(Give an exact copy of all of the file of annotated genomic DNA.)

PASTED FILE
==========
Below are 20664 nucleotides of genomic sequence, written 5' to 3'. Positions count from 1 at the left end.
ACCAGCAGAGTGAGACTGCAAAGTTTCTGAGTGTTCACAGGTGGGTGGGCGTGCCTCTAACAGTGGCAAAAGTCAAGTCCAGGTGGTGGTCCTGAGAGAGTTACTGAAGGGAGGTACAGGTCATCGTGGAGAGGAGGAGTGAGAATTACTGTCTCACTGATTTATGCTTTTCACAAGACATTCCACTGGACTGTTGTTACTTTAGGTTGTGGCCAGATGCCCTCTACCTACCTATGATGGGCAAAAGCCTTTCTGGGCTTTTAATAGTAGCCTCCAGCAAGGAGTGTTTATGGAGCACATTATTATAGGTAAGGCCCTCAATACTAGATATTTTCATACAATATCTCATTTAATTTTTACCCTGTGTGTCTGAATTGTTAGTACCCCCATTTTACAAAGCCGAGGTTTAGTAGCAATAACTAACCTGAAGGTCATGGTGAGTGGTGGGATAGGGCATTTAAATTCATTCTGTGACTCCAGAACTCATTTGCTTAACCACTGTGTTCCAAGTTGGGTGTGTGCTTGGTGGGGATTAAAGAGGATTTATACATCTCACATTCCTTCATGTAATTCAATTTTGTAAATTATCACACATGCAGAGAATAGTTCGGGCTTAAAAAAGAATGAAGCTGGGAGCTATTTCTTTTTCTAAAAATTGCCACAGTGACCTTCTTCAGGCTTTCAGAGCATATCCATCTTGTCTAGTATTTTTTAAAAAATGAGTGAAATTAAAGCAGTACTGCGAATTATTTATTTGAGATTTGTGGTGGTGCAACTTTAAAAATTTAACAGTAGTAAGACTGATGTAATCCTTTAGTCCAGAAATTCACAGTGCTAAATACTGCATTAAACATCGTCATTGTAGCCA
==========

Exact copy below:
Below are 20664 nucleotides of genomic sequence, written 5' to 3'. Positions count from 1 at the left end.
ACCAGCAGAGTGAGACTGCAAAGTTTCTGAGTGTTCACAGGTGGGTGGGCGTGCCTCTAACAGTGGCAAAAGTCAAGTCCAGGTGGTGGTCCTGAGAGAGTTACTGAAGGGAGGTACAGGTCATCGTGGAGAGGAGGAGTGAGAATTACTGTCTCACTGATTTATGCTTTTCACAAGACATTCCACTGGACTGTTGTTACTTTAGGTTGTGGCCAGATGCCCTCTACCTACCTATGATGGGCAAAAGCCTTTCTGGGCTTTTAATAGTAGCCTCCAGCAAGGAGTGTTTATGGAGCACATTATTATAGGTAAGGCCCTCAATACTAGATATTTTCATACAATATCTCATTTAATTTTTACCCTGTGTGTCTGAATTGTTAGTACCCCCATTTTACAAAGCCGAGGTTTAGTAGCAATAACTAACCTGAAGGTCATGGTGAGTGGTGGGATAGGGCATTTAAATTCATTCTGTGACTCCAGAACTCATTTGCTTAACCACTGTGTTCCAAGTTGGGTGTGTGCTTGGTGGGGATTAAAGAGGATTTATACATCTCACATTCCTTCATGTAATTCAATTTTGTAAATTATCACACATGCAGAGAATAGTTCGGGCTTAAAAAAGAATGAAGCTGGGAGCTATTTCTTTTTCTAAAAATTGCCACAGTGACCTTCTTCAGGCTTTCAGAGCATATCCATCTTGTCTAGTATTTTTTAAAAAATGAGTGAAATTAAAGCAGTACTGCGAATTATTTATTTGAGATTTGTGGTGGTGCAACTTTAAAAATTTAACAGTAGTAAGACTGATGTAATCCTTTAGTCCAGAAATTCACAGTGCTAAATACTGCATTAAACATCGTCATTGTAGCCA